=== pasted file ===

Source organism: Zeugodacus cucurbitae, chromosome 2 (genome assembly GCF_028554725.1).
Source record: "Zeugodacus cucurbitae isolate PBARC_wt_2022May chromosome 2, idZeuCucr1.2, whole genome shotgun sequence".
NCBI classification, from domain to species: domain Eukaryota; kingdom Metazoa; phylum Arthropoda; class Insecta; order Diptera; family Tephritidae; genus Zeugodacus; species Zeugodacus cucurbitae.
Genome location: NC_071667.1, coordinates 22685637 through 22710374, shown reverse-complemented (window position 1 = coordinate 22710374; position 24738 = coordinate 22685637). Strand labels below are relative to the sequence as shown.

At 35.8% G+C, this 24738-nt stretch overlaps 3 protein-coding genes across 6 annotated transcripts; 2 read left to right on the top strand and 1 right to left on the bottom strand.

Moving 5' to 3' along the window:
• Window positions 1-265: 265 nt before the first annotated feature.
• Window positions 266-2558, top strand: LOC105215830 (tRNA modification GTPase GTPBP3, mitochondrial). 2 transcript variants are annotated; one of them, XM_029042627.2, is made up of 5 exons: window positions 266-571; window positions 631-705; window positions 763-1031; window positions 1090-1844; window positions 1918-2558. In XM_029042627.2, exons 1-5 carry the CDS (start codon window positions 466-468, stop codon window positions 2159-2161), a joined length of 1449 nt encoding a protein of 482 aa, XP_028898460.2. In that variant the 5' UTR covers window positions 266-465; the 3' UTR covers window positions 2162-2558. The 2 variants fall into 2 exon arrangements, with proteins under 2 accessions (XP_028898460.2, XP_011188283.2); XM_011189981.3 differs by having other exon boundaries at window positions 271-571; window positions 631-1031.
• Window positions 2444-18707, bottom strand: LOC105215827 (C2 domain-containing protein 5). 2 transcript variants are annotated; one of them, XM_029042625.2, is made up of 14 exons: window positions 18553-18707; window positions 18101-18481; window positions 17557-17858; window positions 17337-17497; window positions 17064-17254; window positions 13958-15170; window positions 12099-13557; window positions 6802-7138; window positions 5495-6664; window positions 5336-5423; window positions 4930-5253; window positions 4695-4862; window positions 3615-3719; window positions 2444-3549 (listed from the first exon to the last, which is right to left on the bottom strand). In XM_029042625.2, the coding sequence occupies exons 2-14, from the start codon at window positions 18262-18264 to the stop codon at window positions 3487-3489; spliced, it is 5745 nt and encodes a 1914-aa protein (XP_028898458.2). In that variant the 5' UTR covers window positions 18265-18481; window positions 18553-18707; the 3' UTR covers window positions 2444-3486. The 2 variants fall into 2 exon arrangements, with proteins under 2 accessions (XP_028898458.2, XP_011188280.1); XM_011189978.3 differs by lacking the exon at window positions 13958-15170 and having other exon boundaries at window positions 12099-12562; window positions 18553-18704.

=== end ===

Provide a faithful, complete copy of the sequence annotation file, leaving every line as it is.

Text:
Source organism: Zeugodacus cucurbitae, chromosome 2 (genome assembly GCF_028554725.1).
Source record: "Zeugodacus cucurbitae isolate PBARC_wt_2022May chromosome 2, idZeuCucr1.2, whole genome shotgun sequence".
NCBI classification, from domain to species: domain Eukaryota; kingdom Metazoa; phylum Arthropoda; class Insecta; order Diptera; family Tephritidae; genus Zeugodacus; species Zeugodacus cucurbitae.
Genome location: NC_071667.1, coordinates 22685637 through 22710374, shown reverse-complemented (window position 1 = coordinate 22710374; position 24738 = coordinate 22685637). Strand labels below are relative to the sequence as shown.

At 35.8% G+C, this 24738-nt stretch overlaps 3 protein-coding genes across 6 annotated transcripts; 2 read left to right on the top strand and 1 right to left on the bottom strand.

Moving 5' to 3' along the window:
• Window positions 1-265: 265 nt before the first annotated feature.
• Window positions 266-2558, top strand: LOC105215830 (tRNA modification GTPase GTPBP3, mitochondrial). 2 transcript variants are annotated; one of them, XM_029042627.2, is made up of 5 exons: window positions 266-571; window positions 631-705; window positions 763-1031; window positions 1090-1844; window positions 1918-2558. In XM_029042627.2, exons 1-5 carry the CDS (start codon window positions 466-468, stop codon window positions 2159-2161), a joined length of 1449 nt encoding a protein of 482 aa, XP_028898460.2. In that variant the 5' UTR covers window positions 266-465; the 3' UTR covers window positions 2162-2558. The 2 variants fall into 2 exon arrangements, with proteins under 2 accessions (XP_028898460.2, XP_011188283.2); XM_011189981.3 differs by having other exon boundaries at window positions 271-571; window positions 631-1031.
• Window positions 2444-18707, bottom strand: LOC105215827 (C2 domain-containing protein 5). 2 transcript variants are annotated; one of them, XM_029042625.2, is made up of 14 exons: window positions 18553-18707; window positions 18101-18481; window positions 17557-17858; window positions 17337-17497; window positions 17064-17254; window positions 13958-15170; window positions 12099-13557; window positions 6802-7138; window positions 5495-6664; window positions 5336-5423; window positions 4930-5253; window positions 4695-4862; window positions 3615-3719; window positions 2444-3549 (listed from the first exon to the last, which is right to left on the bottom strand). In XM_029042625.2, the coding sequence occupies exons 2-14, from the start codon at window positions 18262-18264 to the stop codon at window positions 3487-3489; spliced, it is 5745 nt and encodes a 1914-aa protein (XP_028898458.2). In that variant the 5' UTR covers window positions 18265-18481; window positions 18553-18707; the 3' UTR covers window positions 2444-3486. The 2 variants fall into 2 exon arrangements, with proteins under 2 accessions (XP_028898458.2, XP_011188280.1); XM_011189978.3 differs by lacking the exon at window positions 13958-15170 and having other exon boundaries at window positions 12099-12562; window positions 18553-18704.